Quaker Jo Poole, founder of The Dress Doctor, has been announced as one of the Future 100 Young Social Entrepreneurs of the Year on Social Enterprise Day during Global Entrepreneurship Week 2011. This is a worldwide movement of entrepreneurial people, with millions unleashing their talents and turning their ideas into reality. It began as Enterprise Week in the UK back in 2004. When news spread, other countries got excited about the potential of running similar initiatives and it became global entrepreneurship week, spreading to 115 countries, with nearly 24,000 organisations planning more than 37,000 activities.
The Dress Doctor offers a mobile fitting and alterations service that “ensures the contents of your wardrobe are part of your future as well as your past.”
Jo writes: “I set up The Dress Doctor in the summer of 2006 when I was working as a freelance costumier. I wanted to create something without debt, and going from freelance to sole-trader has served me well, allowing me to learn about marketing and build a solid client base on my own terms, whilst being flexible enough to adapt as necessary. As I am not operating within an established industry there has been much learning involved.
“Within a few months of starting up I had a page feature in The Times, which started me off in the right direction. Since then I had features including the Financial Times, Independent and local press. I’m on local radio as an expert every couple of months, and work with the Ethical Fashion Forum at events where I rework garments live on stage.
“Five years in, around 60% of my business is with repeat clients. As this builds I will continue to be their primary contact, but will buy in help with sewing, marketing and admin. When I started, I underestimated the personal relationship with clients and the amount of trust they hand over to me. I now realize this is my primary asset.
“I live my life and run my business in accordance with my Quakerism that has the testimonies of truth, simplicity, peace, equality and sustainability at its core.
“It has always been the relationship between social and dress history that is my primary interest, with the practical skills associated with them coming a close second. When looking at setting up my own business it soon became apparent that further branded goods and products were not the answer. The nations wardrobes are not bare, yet their owners use a tiny percentage of their contents. There is the world of the image consultant, who will rationalise what you own, align your skin tone with a colour scheme and help you fill the gaps – but where? back on the same High Street that provided the badly cut, unflattering clothes in standard sizes which have little or no relation to most people’s bodies. And as we all know, going out to buy something specific usually results in a compromise, which in turn morphs into another unloved belonging.”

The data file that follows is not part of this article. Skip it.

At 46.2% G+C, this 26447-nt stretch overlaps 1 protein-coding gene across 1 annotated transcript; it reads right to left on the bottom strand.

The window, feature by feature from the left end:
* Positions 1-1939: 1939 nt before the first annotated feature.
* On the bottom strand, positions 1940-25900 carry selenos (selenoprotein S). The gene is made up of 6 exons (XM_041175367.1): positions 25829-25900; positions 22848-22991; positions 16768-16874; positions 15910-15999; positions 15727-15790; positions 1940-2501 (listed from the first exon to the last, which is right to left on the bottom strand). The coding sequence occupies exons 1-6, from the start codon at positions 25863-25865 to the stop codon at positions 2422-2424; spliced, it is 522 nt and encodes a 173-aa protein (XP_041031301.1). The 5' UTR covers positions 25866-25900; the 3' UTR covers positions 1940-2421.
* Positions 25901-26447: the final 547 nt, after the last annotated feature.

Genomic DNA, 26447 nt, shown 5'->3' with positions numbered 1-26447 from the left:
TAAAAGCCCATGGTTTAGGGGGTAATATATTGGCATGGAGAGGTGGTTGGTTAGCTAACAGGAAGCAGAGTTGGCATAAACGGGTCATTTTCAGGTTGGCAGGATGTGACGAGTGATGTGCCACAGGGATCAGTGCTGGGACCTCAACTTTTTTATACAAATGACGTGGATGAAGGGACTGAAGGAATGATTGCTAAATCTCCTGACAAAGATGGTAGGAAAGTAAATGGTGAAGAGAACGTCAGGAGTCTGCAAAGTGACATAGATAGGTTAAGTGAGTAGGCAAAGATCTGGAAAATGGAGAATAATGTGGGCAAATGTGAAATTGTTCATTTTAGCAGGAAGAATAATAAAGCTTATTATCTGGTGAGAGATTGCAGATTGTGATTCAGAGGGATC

The Future 100 Awards were first launched in 2008 to recognise and profile young entrepreneurs running businesses that have a triple bottom line. The definition of this is a business that considers people, planet and profit. They have a strong commercial foundation as well as a significant social and environmental impact. These awards recognise the success of those aged 18-35 who demonstrate entrepreneurial flair and innovation in progressing a responsible business venture.
Founder of Striding Out and organiser of the Future100 awards, Heather Wilkinson said: “The future of our world is in the hands of individuals who are committed to generating commercial and ethical returns. Challenging economic times can offer opportunities to question the way we operate as both a business community and a society. We have a history of profiling the ‘Future 100’ young entrepreneurs who are changing the face of everyday business and improving commerce’s impact on the wider world.” The Future 100 awards encourages and rewards extraordinary vision, ethical business practice and social responsibility. They aim to showcase businesses that offer innovative and sustainable solutions to social problems. The Future 100 Awards is organized by Striding Out, a social enterprise which is committed to supporting the development and growth of young and ethical entrepreneurs.
As part of her commitment to helping others, Jo recently donated materials to Senior Moments, a group of women prisoners at East Sutton Park prison, via Women in Prison. Senior Moments is a group of women over 60 who have started their own group coming together to talk and do activities. There is currently very little activity geared towards them, so they were the recipients of various sewing box essentials, books, threads, fabric scraps and balls of wool from Jo.
Jo is a member of Cambridge Quakers and has been a trustee of the Quakers & Business group for the past five years.